The Association of American Publishers (AAP) announced today in a press release that overall book sales were up in October. The increase is small -- 10.2% for the month and 4.1% for the year -- but mark an overall positive trend. Sales were also up in September, the AAP noted last month. The end of the year has been full of blockbusters, from Dan Brown's "The Lost Symbol" to Sarah Palin's memoir, and the hype over these books may have contributed to the rising sales.
The most significant area of gains, however, has been in eBooks. The AAP announced that year-to-date eBook sales for October were over $130 million -- a 180.7% increase from 2008. eBook sales now account for 3% of total trade sales, up from 1.13% last year. With the Kindle's rise in popularity and the increasing variety of options for eReaders, it's no surprise that the numbers have jumped so dramatically this year. And as we head into 2010, when eBook sales are sure to continue to rise exponentially, publishers will have to work out exactly how eBooks will fit into their current model.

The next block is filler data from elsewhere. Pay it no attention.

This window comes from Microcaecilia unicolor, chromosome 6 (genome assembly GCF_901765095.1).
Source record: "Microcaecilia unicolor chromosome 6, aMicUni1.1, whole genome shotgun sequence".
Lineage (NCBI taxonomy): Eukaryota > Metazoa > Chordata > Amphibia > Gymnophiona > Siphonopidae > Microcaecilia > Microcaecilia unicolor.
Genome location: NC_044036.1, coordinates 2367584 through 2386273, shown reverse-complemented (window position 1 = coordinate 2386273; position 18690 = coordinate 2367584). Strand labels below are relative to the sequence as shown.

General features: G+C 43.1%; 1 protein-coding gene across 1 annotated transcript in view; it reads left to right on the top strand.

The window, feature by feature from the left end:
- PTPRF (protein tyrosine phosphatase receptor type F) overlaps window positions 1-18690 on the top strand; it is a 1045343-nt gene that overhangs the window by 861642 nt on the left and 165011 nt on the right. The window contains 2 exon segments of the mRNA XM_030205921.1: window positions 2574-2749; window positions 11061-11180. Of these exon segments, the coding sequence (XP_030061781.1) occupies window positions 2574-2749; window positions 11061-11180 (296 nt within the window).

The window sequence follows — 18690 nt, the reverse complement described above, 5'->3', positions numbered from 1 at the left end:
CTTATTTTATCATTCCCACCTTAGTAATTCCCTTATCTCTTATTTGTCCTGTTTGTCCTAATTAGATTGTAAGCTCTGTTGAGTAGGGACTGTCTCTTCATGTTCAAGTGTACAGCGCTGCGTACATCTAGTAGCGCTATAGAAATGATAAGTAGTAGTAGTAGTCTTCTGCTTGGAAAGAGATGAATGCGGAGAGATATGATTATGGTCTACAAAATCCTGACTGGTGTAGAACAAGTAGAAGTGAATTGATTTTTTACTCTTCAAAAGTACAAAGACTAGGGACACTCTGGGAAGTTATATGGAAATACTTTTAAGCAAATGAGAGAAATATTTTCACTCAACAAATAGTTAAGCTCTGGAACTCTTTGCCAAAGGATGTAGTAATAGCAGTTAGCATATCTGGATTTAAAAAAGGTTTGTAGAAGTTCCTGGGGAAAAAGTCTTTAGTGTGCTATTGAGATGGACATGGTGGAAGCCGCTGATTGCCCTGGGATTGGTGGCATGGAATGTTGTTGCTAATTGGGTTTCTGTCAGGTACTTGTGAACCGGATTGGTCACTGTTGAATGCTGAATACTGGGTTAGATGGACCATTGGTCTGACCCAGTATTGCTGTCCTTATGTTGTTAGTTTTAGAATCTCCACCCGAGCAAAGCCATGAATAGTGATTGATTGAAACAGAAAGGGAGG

Publishers have already started to take eBooks more seriously -- over the past week, a battle has been raging over whether publishers or authors should own eBook rights. There has also been much disagreement recently about when eBooks should be released (at the same time as hardcover or between the hardcover and paperback releases), as publishers Hachette, HarperCollins, and Simon & Schuster announced late last month that they were planning on delaying eBook editions of new books.
How should publishers respond to the increase in eBook sales? Are they taking the right steps, or are they making some big mistakes? Let us know what you think in the comments section below.
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